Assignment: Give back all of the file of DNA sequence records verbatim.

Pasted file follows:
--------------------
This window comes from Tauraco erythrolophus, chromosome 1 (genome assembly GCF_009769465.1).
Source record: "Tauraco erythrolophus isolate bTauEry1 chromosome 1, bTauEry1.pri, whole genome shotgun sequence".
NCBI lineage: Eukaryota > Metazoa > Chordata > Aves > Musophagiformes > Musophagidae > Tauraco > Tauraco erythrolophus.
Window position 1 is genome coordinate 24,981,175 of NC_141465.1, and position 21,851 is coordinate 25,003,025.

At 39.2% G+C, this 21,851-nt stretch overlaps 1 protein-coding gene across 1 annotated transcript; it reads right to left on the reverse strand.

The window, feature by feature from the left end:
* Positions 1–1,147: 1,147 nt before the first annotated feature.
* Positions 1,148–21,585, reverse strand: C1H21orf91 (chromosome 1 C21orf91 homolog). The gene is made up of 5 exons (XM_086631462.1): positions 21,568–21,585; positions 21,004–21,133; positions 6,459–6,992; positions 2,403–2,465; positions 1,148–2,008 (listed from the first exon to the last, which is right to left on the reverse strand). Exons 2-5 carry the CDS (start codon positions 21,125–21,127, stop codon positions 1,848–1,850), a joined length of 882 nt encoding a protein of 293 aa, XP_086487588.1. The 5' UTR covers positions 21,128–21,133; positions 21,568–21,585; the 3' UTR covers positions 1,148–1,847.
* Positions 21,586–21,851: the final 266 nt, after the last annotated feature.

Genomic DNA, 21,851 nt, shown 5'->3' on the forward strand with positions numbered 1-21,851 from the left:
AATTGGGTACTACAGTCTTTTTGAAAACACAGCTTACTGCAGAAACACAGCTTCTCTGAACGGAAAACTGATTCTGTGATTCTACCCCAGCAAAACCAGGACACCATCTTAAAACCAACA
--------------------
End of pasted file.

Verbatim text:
This window comes from Tauraco erythrolophus, chromosome 1 (genome assembly GCF_009769465.1).
Source record: "Tauraco erythrolophus isolate bTauEry1 chromosome 1, bTauEry1.pri, whole genome shotgun sequence".
NCBI lineage: Eukaryota > Metazoa > Chordata > Aves > Musophagiformes > Musophagidae > Tauraco > Tauraco erythrolophus.
Window position 1 is genome coordinate 24,981,175 of NC_141465.1, and position 21,851 is coordinate 25,003,025.

At 39.2% G+C, this 21,851-nt stretch overlaps 1 protein-coding gene across 1 annotated transcript; it reads right to left on the reverse strand.

The window, feature by feature from the left end:
* Positions 1–1,147: 1,147 nt before the first annotated feature.
* Positions 1,148–21,585, reverse strand: C1H21orf91 (chromosome 1 C21orf91 homolog). The gene is made up of 5 exons (XM_086631462.1): positions 21,568–21,585; positions 21,004–21,133; positions 6,459–6,992; positions 2,403–2,465; positions 1,148–2,008 (listed from the first exon to the last, which is right to left on the reverse strand). Exons 2-5 carry the CDS (start codon positions 21,125–21,127, stop codon positions 1,848–1,850), a joined length of 882 nt encoding a protein of 293 aa, XP_086487588.1. The 5' UTR covers positions 21,128–21,133; positions 21,568–21,585; the 3' UTR covers positions 1,148–1,847.
* Positions 21,586–21,851: the final 266 nt, after the last annotated feature.

Genomic DNA, 21,851 nt, shown 5'->3' on the forward strand with positions numbered 1-21,851 from the left:
AATTGGGTACTACAGTCTTTTTGAAAACACAGCTTACTGCAGAAACACAGCTTCTCTGAACGGAAAACTGATTCTGTGATTCTACCCCAGCAAAACCAGGACACCATCTTAAAACCAACA